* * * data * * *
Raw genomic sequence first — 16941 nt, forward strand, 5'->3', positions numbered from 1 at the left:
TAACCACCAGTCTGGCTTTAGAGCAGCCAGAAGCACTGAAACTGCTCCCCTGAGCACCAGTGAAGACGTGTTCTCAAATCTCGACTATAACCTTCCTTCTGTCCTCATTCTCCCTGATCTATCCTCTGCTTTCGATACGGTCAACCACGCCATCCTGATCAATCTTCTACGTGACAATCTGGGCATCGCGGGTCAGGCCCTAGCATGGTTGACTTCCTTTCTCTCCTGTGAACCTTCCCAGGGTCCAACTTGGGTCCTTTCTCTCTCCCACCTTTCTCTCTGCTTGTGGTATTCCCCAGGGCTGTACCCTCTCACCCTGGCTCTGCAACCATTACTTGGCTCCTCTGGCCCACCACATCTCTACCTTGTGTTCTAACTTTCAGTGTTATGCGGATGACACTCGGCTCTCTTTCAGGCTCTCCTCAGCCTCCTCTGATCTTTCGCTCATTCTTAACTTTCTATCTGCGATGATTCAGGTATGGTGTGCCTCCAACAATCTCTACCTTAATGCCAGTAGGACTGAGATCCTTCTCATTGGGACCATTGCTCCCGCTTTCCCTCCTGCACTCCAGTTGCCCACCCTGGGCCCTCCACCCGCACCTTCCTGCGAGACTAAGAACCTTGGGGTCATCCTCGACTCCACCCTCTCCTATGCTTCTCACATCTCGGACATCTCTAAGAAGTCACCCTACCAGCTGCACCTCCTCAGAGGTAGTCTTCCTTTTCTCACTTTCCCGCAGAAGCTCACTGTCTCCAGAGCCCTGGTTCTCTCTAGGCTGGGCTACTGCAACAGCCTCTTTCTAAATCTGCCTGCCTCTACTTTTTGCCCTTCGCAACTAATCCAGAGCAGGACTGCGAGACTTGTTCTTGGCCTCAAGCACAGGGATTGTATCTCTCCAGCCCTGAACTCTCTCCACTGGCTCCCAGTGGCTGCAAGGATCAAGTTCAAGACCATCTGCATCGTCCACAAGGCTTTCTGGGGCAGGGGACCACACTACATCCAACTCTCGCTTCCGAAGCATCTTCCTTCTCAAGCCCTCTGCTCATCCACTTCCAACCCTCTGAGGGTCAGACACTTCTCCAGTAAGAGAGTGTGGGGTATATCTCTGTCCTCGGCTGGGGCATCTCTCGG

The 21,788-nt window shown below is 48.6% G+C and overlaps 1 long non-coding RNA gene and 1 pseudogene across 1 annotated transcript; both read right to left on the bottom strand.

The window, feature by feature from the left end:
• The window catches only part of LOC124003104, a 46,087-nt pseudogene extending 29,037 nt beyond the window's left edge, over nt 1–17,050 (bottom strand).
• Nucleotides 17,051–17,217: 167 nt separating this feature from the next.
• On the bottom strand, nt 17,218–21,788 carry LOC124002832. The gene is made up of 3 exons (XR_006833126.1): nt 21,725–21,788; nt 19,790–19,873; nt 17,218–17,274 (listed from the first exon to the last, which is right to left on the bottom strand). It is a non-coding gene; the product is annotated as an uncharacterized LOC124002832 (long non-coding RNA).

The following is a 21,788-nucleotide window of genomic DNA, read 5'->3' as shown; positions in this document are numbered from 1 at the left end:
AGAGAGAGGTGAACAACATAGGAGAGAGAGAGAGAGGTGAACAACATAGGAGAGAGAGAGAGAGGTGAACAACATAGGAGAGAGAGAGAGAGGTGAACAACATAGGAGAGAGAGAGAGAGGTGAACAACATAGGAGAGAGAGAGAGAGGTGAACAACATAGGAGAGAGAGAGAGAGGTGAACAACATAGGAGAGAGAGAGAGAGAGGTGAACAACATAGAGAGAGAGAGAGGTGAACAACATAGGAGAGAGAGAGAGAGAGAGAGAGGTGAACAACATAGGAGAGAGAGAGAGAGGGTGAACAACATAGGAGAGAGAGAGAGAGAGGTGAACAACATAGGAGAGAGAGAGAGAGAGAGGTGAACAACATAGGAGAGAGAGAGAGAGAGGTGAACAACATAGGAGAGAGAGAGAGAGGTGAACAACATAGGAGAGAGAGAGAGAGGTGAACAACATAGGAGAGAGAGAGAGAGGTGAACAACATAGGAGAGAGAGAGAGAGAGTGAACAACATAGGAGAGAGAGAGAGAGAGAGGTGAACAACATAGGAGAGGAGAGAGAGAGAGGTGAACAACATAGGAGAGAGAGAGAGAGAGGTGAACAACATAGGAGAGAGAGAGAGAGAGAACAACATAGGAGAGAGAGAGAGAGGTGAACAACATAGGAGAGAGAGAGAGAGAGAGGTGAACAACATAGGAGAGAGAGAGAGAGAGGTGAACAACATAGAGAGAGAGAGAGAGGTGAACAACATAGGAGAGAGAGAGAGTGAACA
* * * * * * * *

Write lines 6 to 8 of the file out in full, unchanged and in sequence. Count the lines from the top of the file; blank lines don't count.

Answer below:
• Nucleotides 17,051–17,217: 167 nt separating this feature from the next.
• On the bottom strand, nt 17,218–21,788 carry LOC124002832. The gene is made up of 3 exons (XR_006833126.1): nt 21,725–21,788; nt 19,790–19,873; nt 17,218–17,274 (listed from the first exon to the last, which is right to left on the bottom strand). It is a non-coding gene; the product is annotated as an uncharacterized LOC124002832 (long non-coding RNA).

The following is a 21,788-nucleotide window of genomic DNA, read 5'->3' as shown; positions in this document are numbered from 1 at the left end: